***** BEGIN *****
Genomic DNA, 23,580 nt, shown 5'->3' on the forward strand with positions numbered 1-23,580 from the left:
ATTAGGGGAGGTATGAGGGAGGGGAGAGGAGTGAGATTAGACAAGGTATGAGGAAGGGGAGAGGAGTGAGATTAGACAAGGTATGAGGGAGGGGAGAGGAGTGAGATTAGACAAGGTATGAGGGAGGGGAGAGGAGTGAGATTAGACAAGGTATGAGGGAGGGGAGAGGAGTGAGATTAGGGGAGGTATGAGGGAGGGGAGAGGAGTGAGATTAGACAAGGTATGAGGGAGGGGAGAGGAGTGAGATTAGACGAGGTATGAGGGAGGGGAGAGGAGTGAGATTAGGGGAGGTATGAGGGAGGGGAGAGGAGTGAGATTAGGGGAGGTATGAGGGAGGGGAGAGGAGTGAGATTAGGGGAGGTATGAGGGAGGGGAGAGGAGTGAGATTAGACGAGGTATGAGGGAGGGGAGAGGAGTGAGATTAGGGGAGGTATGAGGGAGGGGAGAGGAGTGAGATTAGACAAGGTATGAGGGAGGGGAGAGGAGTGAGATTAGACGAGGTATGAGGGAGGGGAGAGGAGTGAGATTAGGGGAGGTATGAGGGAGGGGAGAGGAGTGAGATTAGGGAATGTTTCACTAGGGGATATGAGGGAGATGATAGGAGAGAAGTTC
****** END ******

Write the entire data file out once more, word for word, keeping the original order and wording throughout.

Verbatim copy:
Genomic DNA, 23,580 nt, shown 5'->3' on the forward strand with positions numbered 1-23,580 from the left:
ATTAGGGGAGGTATGAGGGAGGGGAGAGGAGTGAGATTAGACAAGGTATGAGGAAGGGGAGAGGAGTGAGATTAGACAAGGTATGAGGGAGGGGAGAGGAGTGAGATTAGACAAGGTATGAGGGAGGGGAGAGGAGTGAGATTAGACAAGGTATGAGGGAGGGGAGAGGAGTGAGATTAGGGGAGGTATGAGGGAGGGGAGAGGAGTGAGATTAGACAAGGTATGAGGGAGGGGAGAGGAGTGAGATTAGACGAGGTATGAGGGAGGGGAGAGGAGTGAGATTAGGGGAGGTATGAGGGAGGGGAGAGGAGTGAGATTAGGGGAGGTATGAGGGAGGGGAGAGGAGTGAGATTAGGGGAGGTATGAGGGAGGGGAGAGGAGTGAGATTAGACGAGGTATGAGGGAGGGGAGAGGAGTGAGATTAGGGGAGGTATGAGGGAGGGGAGAGGAGTGAGATTAGACAAGGTATGAGGGAGGGGAGAGGAGTGAGATTAGACGAGGTATGAGGGAGGGGAGAGGAGTGAGATTAGGGGAGGTATGAGGGAGGGGAGAGGAGTGAGATTAGGGAATGTTTCACTAGGGGATATGAGGGAGATGATAGGAGAGAAGTTC